TEL AVIV—In Hard Choices, Hillary Clinton’s account of her career as diplomat in chief, the likely two-time presidential candidate dedicates a chapter to her mediating of a Gaza cease fire. This was not long ago—2012—when Clinton convinced President Obama that her involvement was needed to prevent Israel from launching a ground operation in the Gaza Strip, following days of Palestinian rocket fire, and Israeli retaliation from air and sea.
Much had changed since that cease-fire: Clinton is no longer secretary of state. Obama’s worry that failure in securing a cease-fire “would sap America’s prestige and credibility in the region” is no longer a worry, as that prestige is also long gone. In Egypt, the Muslim Brotherhood government of Mohamed Morsi, favorable to Gaza’s Hamas government, was toppled, and the current Egyptian government is not close to Hamas. Israeli–Palestinian peace talks were launched, and later collapsed. Fatah and Hamas formed a unity government of Palestinians, but no one believes it has much chance of surviving. Netanyahu was re-elected, but has a different coalition than the one he had in 2012.
Much had changed, yet, on the other hand, everything’s the same. Here we are again, for the we-lost-count time, dealing with a painfully familiar round of violence. As you read this article, Palestinians are bombing Israel with rockets and Israel is retaliating from air and sea. Israelis are running for cover in their shelters as sirens wail, and Palestinians in Gaza are dying in growing numbers. Israel is threatening to add a ground operation, and Hamas is vowing to open “the gates of hell” on Israel.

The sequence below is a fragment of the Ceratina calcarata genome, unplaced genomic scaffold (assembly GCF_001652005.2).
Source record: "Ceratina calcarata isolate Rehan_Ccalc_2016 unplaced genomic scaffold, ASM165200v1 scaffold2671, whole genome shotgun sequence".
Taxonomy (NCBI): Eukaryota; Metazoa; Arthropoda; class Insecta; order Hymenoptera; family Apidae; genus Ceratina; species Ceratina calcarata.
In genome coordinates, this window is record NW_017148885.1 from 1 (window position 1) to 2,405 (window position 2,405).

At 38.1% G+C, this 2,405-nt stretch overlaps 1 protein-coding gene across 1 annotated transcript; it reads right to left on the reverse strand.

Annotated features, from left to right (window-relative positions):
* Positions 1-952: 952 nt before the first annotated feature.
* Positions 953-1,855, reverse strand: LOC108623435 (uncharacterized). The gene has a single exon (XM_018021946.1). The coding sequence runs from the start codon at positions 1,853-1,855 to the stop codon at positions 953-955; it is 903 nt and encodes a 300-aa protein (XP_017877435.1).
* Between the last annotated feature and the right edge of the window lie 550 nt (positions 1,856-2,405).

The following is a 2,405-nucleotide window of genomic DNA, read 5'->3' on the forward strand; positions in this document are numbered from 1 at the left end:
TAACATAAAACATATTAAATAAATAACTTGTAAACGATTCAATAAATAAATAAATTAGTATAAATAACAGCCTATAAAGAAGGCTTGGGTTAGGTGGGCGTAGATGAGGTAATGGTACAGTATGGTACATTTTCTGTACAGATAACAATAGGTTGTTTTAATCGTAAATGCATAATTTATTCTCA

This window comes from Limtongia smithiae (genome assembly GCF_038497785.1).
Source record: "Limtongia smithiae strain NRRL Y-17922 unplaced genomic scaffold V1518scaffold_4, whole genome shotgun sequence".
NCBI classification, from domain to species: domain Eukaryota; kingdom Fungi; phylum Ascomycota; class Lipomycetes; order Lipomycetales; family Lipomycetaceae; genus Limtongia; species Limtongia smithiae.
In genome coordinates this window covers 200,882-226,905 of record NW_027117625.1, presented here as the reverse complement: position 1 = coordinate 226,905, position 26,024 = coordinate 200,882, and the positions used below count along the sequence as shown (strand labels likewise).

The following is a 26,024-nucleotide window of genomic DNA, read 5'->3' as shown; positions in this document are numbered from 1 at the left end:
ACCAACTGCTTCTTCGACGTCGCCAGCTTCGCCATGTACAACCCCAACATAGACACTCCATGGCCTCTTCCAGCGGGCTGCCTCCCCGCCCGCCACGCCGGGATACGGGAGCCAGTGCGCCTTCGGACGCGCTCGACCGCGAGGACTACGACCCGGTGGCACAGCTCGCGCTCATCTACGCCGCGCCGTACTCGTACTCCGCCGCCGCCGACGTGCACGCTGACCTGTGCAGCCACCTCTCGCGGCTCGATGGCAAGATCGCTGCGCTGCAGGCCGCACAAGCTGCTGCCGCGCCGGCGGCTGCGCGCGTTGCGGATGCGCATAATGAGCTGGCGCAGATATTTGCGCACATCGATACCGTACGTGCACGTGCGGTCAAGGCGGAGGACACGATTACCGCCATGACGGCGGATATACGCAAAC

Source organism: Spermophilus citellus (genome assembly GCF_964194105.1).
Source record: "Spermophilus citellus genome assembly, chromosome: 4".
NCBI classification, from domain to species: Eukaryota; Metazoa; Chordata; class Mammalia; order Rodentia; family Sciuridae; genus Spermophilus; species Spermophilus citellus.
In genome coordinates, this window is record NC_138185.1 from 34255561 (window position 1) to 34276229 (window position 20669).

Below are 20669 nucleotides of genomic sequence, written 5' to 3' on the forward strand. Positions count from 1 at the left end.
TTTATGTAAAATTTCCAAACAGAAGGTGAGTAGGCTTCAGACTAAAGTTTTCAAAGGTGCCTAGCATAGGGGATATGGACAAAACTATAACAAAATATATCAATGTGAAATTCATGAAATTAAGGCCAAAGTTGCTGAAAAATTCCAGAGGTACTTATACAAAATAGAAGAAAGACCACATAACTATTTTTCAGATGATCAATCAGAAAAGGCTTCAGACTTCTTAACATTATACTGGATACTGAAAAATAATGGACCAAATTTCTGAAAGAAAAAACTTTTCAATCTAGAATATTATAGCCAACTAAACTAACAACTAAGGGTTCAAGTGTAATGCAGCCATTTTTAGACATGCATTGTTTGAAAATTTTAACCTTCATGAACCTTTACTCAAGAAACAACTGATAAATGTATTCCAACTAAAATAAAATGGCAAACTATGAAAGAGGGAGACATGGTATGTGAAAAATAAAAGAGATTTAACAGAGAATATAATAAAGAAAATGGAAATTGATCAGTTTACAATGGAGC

What Hamas thinks it can achieve is a mystery. The comparison might seem condescending, but Hamas feels like a nagging child that periodically gets a stick and is picking a fight with the stronger grown-up next door. Surely, even a grown-up is hurt when hit with a stick, so he has to do something about it. At some point, he has to discipline the irritant child. But a grown-up’s heart is never in this fight. The battle is repetitive, it is boring, it is predictable.
When rockets began raining down on Israel yet again a week ago, the government responded the way you’d expect a grown-up to respond. It was calm, it took its time, sending messages to Hamas, waiting for its leadership to reconsider, willing to take a pass on retaliation and have Hamas be the one to say the last word, provided that its sentence was short. Government experts were saying that Hamas, having lost its sponsors in Tehran, Damascus, and Cairo, is currently weak and can’t possibly want to get in even more trouble by engaging in a long fight with Israel’s much stronger military. Still, Hamas wouldn’t budge. It wanted another extended round of violence. Ask the experts about it today, and you will get the same answer from five days ago, in reverse: Hamas is currently weak, and has no other way of making itself visible except getting in trouble.